The pillar lighthouse in Burnham-on-Sea was built in 1830 and is a circular brick tower with a conical roof and a half balcony on the front. There is a small extension at the bottom of the lighthouse which incorporated the keeper’s quarters. The lighthouse measures 33 metres (110 feet) tall and it was the first lighthouse in England to become fully automated. It is located on Barrow Road just north of Stoddens Road in Burnham-on-Sea. The original lighthouse had a paraffin-fired light which was located in the conical roof. The lighthouse played a vital role in keeping sea-going vessels safe.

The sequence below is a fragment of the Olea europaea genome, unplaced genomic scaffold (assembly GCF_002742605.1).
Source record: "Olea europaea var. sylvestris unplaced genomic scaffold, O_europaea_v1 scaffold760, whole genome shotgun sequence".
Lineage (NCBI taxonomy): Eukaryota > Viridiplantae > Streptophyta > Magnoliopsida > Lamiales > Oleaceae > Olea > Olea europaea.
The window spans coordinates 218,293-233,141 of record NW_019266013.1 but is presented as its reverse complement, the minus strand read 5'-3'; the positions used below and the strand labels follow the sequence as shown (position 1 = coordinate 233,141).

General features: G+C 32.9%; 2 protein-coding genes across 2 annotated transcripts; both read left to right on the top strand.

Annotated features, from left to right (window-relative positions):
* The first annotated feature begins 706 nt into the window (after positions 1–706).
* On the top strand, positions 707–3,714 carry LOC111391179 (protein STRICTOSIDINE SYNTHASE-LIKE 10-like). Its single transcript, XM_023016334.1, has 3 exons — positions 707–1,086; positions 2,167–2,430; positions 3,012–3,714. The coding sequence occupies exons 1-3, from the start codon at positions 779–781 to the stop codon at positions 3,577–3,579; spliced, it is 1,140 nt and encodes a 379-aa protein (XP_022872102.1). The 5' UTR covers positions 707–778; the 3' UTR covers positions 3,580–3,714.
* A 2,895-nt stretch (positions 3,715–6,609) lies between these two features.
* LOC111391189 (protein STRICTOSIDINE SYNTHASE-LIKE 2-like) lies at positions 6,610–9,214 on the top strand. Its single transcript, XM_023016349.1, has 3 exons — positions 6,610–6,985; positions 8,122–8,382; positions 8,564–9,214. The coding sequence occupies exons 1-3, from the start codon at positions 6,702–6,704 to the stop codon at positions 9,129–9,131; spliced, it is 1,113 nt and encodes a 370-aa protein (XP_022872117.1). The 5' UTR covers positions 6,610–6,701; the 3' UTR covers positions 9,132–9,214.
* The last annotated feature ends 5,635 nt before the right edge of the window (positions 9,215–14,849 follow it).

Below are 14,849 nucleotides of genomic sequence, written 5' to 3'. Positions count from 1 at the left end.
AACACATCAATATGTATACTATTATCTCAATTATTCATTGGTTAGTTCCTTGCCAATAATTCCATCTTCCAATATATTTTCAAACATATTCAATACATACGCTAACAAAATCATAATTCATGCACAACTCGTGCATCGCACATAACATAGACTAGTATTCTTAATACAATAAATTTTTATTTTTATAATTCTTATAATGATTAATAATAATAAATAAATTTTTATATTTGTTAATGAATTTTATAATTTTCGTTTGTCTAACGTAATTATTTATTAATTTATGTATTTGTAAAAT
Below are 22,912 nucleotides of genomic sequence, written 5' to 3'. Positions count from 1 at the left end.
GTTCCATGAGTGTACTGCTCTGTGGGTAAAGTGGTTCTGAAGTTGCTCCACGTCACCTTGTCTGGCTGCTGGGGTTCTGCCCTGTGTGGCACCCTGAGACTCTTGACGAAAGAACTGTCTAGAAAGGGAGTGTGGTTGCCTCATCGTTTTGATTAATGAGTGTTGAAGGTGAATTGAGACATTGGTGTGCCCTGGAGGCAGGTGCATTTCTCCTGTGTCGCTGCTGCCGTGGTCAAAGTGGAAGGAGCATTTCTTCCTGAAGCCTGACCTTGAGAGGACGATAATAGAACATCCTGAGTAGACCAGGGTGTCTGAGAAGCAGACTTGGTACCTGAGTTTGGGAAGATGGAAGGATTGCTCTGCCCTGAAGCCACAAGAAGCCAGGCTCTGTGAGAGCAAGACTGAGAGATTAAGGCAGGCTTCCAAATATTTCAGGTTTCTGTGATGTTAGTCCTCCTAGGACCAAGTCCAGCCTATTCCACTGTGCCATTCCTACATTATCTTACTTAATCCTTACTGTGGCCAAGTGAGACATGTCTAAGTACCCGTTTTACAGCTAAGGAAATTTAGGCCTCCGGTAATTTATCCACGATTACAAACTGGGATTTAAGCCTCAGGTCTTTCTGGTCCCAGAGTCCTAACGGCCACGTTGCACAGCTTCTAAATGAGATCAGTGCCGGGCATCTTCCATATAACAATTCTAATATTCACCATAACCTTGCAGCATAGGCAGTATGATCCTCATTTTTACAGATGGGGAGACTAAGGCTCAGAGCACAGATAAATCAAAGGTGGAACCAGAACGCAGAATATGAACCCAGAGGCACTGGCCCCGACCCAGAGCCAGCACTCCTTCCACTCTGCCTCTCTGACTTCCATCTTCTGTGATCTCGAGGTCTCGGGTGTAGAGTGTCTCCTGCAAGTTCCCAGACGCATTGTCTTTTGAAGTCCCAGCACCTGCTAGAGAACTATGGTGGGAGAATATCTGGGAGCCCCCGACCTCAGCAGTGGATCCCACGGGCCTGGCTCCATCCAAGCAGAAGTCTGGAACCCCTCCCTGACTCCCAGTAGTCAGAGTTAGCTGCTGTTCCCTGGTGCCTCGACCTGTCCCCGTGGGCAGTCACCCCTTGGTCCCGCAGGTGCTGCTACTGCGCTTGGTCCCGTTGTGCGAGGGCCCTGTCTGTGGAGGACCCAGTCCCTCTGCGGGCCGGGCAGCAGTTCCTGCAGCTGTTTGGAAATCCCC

On a stormy night in 1750, or so the legend goes, a sailor’s wife lit a candle in the window of her home at Burnham-on-Sea to guide her husband home from his tiny vessel far out in the Bristol Channel. The seaman saw the signal and it guided him safely back to Burnham through the raging seas. The Bristol Channel has the second greatest tidal range of any stretch of water in the world and can be extremely dangerous. In the 1700s it is estimated that 2,000 boats used the river Parrett each day to load and unload cargo from Bridgewater bay and their route was surrounded by treacherous sandbanks. After hearing the story of the candle in the window, seamen agreed to pay the woman a levy to keep the light burning; coasting vessels paid 3 shillings, British ships 5 shillings and foreign ships 10 shillings. A local curate, the reverend David Davis, realised immediately that there was money to be made and the church sexton was sent to buy the business from the old woman for the vast sum of £5, and she died a wealthy widow. The good reverend lit a beacon on the roof of St Andrew’s church tower. He later built a 4 storey round tower next to the church and this became Burnham’s first lighthouse, the remains of which still stand to this day. In 1813 Reverend Davis negotiated a hundred-year lease to continue his commercial enterprises with Trinity House, (Britain’s official lighthouse authority chartered by Henry VIII in 1514). In return, he paid them £135 each year. By 1830 Trinity House decided to buy back the remaining 85 years of the lease agreement and paid reverend Davis 13,681 pounds, thirteen shillings and threepence; (perhaps he conveniently forgot having to take a vow of poverty at this time?) Trinity House asked Joseph Nelson to design and build Burnham High lighthouse on the sand dunes; he later designed the low lighthouse on the beach. Joseph Nelson used wooden scaffold poles, ropes and pulleys, employing strong men to heave the massive blue stone blocks 8 storeys into the air.